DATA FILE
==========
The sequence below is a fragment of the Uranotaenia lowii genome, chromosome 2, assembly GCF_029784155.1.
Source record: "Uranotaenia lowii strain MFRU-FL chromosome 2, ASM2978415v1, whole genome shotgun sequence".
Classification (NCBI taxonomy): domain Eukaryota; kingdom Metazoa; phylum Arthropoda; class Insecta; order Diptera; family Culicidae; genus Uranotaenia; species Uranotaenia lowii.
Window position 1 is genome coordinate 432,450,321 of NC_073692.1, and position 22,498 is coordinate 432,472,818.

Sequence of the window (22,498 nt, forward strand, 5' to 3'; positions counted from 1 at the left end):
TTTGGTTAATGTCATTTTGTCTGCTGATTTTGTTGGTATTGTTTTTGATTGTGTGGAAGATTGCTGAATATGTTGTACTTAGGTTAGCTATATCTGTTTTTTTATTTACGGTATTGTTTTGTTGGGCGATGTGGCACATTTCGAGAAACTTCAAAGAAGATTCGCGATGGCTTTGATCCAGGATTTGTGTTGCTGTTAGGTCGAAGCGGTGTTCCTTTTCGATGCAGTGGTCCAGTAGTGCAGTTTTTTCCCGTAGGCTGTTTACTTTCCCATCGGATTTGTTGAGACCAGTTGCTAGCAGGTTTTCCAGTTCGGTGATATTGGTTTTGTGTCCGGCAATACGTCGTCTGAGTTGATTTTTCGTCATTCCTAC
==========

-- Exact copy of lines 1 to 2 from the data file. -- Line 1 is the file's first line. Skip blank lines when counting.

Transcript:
The sequence below is a fragment of the Uranotaenia lowii genome, chromosome 2, assembly GCF_029784155.1.
Source record: "Uranotaenia lowii strain MFRU-FL chromosome 2, ASM2978415v1, whole genome shotgun sequence".